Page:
In Act 3 we are in a not very well organised brothel.  The lighting reminds us of the Marschallin’s bedroom as does the bed that drops out of the wall mid scene.  Throughout the scene people of both sexes, in various states of undress, wander though the scene.  The innkeeper of the libretto is replaced by a transvestite “madam”, archly played by Markus Petsch.  Presumably there’s also more stuff going on at the edges of the stage but we rarely see it.  Octavian as Mariandel in her slutty outfit; bustier, fishnets etc, is hilarious but it does make me wonder whether young Austrian army officers in 1914 routinely shaved their legs!  There’s plenty of low comedy when Och’s wife shows up and the Marschallin’s final appearance to sort things out is suitably dignified but perhaps not as poignant as it might be.  Instead we have more enthusiastic make out action on the big red bed; this time between Octavian and Sophie before a final prefiguring of the disaster to come.  The final thought must be that the odds of this relationship lasting for any length of time are not good.  All in all, it’s satisfying in a typically Carsen sort of way.

Musically this is top notch.  The singers are uniformly excellent.  Perhaps Ochs lies a little low for Hawlata but this has to be one of Pieczonka’s best roles.  Personally I’d much rather hear her sing Strauss than Puccini (but then I’d much rather hear most people sing Strauss than Puccini!)  The Wiener Philharmoniker probably don’t need a conductor for this score but Semyon Bychkov gets an idiomatic but rather red blooded performance out of them which fits well with the time shift.  The music seems more 20th century than it sometimes does! The chorus is also excellent in both the vocal and acting departments.  This production keeps them busy.

Video direction aside the disk package is very good.  The piece is spread across two disks with unusually high picture resolution for DVD (960×540 pixels).  The sound is very crisp DTS 5.1 with lots of presence.  The voices sometimes seem balanced a little far back but that’s probably realistic.  The subtitle options are English, German, French, Italian and Spanish and the booklet contains track listings and a short essay.  There are no extras on the disk.  All in all, it’s as good as it gets technically short of Blu-ray.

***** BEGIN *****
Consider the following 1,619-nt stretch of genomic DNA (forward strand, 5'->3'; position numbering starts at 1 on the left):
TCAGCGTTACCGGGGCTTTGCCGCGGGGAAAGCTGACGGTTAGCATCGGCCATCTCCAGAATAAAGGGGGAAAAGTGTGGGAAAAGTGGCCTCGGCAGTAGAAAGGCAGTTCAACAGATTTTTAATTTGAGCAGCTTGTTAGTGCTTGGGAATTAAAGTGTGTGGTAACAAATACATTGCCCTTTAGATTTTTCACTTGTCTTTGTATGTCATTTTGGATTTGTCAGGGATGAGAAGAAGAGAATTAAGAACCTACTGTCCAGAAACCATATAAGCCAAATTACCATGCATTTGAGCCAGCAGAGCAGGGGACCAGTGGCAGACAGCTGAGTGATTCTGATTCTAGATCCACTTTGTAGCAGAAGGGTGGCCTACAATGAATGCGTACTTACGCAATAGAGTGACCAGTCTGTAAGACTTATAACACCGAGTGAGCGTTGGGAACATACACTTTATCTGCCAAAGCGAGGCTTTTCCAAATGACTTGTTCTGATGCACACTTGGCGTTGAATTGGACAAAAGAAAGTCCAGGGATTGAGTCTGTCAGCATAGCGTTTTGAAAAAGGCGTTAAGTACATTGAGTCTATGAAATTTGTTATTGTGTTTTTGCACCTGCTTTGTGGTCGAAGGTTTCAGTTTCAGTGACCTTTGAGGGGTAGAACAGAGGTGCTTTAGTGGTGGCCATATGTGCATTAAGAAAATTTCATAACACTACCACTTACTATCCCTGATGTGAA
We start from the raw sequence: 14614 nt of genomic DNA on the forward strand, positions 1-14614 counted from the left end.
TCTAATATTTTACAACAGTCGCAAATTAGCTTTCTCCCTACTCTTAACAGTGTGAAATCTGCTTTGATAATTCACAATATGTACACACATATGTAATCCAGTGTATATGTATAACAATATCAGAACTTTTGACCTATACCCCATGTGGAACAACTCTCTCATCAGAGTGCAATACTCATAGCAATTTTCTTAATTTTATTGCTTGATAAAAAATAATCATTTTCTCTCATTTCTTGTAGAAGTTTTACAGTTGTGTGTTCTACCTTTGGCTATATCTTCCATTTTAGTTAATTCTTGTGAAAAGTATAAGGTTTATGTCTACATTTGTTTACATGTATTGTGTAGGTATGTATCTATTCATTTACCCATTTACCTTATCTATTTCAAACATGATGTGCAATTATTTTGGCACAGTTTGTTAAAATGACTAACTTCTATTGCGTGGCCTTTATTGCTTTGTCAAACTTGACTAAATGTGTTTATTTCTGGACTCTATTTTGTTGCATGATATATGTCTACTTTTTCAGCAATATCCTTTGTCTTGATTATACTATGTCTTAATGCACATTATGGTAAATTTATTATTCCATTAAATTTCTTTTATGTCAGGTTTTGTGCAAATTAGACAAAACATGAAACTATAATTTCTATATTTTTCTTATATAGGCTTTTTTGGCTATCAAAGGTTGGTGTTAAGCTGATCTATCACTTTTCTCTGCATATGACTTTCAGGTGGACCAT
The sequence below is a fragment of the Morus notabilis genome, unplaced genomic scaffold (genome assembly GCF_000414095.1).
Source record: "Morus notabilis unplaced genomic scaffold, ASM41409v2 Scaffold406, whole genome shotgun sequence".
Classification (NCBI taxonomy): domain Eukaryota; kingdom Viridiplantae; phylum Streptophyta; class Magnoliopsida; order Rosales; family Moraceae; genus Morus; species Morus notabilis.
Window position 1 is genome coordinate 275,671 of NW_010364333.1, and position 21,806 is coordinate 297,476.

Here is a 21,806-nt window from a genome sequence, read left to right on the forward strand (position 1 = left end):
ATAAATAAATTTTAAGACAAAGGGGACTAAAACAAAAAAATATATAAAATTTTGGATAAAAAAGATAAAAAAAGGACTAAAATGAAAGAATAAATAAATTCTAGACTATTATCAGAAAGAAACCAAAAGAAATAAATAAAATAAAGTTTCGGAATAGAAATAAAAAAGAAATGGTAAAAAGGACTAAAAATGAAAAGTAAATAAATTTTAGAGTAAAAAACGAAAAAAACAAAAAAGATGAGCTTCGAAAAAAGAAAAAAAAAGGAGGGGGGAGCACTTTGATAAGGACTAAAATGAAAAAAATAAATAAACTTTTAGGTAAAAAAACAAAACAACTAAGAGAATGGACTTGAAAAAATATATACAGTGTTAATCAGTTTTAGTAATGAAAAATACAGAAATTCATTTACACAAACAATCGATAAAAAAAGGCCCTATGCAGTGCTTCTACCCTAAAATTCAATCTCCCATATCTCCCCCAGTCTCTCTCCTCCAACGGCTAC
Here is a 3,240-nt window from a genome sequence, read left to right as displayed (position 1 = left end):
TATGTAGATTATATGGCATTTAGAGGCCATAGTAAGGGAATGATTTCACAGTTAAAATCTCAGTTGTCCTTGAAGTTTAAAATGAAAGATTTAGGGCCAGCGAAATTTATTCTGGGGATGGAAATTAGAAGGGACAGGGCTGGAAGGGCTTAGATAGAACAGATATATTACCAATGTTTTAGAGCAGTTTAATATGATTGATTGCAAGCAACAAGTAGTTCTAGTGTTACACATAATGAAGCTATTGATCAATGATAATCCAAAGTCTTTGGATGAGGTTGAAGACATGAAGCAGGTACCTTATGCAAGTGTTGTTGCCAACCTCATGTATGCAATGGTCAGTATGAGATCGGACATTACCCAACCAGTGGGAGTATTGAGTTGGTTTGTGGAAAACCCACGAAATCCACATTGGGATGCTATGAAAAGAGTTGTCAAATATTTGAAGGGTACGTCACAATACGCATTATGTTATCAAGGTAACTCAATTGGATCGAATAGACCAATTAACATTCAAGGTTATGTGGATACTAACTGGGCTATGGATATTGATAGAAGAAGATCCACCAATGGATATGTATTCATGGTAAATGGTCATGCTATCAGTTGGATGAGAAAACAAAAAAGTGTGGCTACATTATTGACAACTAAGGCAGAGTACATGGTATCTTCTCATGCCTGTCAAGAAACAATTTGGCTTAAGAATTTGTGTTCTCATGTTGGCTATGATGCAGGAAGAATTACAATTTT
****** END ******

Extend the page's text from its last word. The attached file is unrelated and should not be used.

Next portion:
Annoying as the video direction on this disk is it doesn’t manage to completely spoil an otherwise excellent and interesting disk.

 

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8 thoughts on “Rosenkavalier on the brink

  1. “It does make me wonder whether young Austrian army officers in 1914 routinely shaved their legs”

    See this (http://en.wikipedia.org/wiki/Alfred_Redl) and particularly this (http://en.wikipedia.org/wiki/A_Patriot_for_Me), staged in Vienna some forty years ago but which I hope the Burgtheater will revive some day with a heavily Regie production. It was our national day yesterday and while it’s not too often I get super patriotic about my adopted homeland, few countries can rival us for repressed perversion.

    Nice review as always, can’t imagine how this production ever shocked, but that’s Salzburg for you…

    • I think the controversy was rooted in a particular idea of Rosenkavalier and Salzburg. It, in the most traditional of traditional productions, was an essential element of the festival for some patrons. Mucking with it was sort of like a Regie version of The Nutcracker. For an idea of what kind of production I mean take a look at the 1961 version with Schwarzkopf which is fabulous but as literal as all heck.

  2. Pingback: Time is a funny thing | operaramblings